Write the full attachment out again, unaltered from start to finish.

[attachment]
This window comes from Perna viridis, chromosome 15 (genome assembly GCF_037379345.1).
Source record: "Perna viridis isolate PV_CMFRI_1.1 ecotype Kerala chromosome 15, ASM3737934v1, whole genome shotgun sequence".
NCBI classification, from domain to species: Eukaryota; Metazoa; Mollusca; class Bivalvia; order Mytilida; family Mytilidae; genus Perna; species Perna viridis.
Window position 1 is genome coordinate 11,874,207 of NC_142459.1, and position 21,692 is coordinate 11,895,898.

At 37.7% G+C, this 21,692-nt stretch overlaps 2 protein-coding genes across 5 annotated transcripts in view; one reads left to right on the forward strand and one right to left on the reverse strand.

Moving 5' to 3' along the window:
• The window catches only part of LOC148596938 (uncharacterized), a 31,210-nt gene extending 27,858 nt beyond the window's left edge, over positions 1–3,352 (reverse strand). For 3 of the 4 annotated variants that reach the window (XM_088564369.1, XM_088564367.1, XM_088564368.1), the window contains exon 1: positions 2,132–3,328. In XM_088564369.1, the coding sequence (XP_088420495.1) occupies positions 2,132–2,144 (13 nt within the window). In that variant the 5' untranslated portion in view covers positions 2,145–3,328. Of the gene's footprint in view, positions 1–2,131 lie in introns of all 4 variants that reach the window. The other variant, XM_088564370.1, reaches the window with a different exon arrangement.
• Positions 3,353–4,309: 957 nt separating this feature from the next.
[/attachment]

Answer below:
This window comes from Perna viridis, chromosome 15 (genome assembly GCF_037379345.1).
Source record: "Perna viridis isolate PV_CMFRI_1.1 ecotype Kerala chromosome 15, ASM3737934v1, whole genome shotgun sequence".
NCBI classification, from domain to species: Eukaryota; Metazoa; Mollusca; class Bivalvia; order Mytilida; family Mytilidae; genus Perna; species Perna viridis.
Window position 1 is genome coordinate 11,874,207 of NC_142459.1, and position 21,692 is coordinate 11,895,898.

At 37.7% G+C, this 21,692-nt stretch overlaps 2 protein-coding genes across 5 annotated transcripts in view; one reads left to right on the forward strand and one right to left on the reverse strand.

Moving 5' to 3' along the window:
• The window catches only part of LOC148596938 (uncharacterized), a 31,210-nt gene extending 27,858 nt beyond the window's left edge, over positions 1–3,352 (reverse strand). For 3 of the 4 annotated variants that reach the window (XM_088564369.1, XM_088564367.1, XM_088564368.1), the window contains exon 1: positions 2,132–3,328. In XM_088564369.1, the coding sequence (XP_088420495.1) occupies positions 2,132–2,144 (13 nt within the window). In that variant the 5' untranslated portion in view covers positions 2,145–3,328. Of the gene's footprint in view, positions 1–2,131 lie in introns of all 4 variants that reach the window. The other variant, XM_088564370.1, reaches the window with a different exon arrangement.
• Positions 3,353–4,309: 957 nt separating this feature from the next.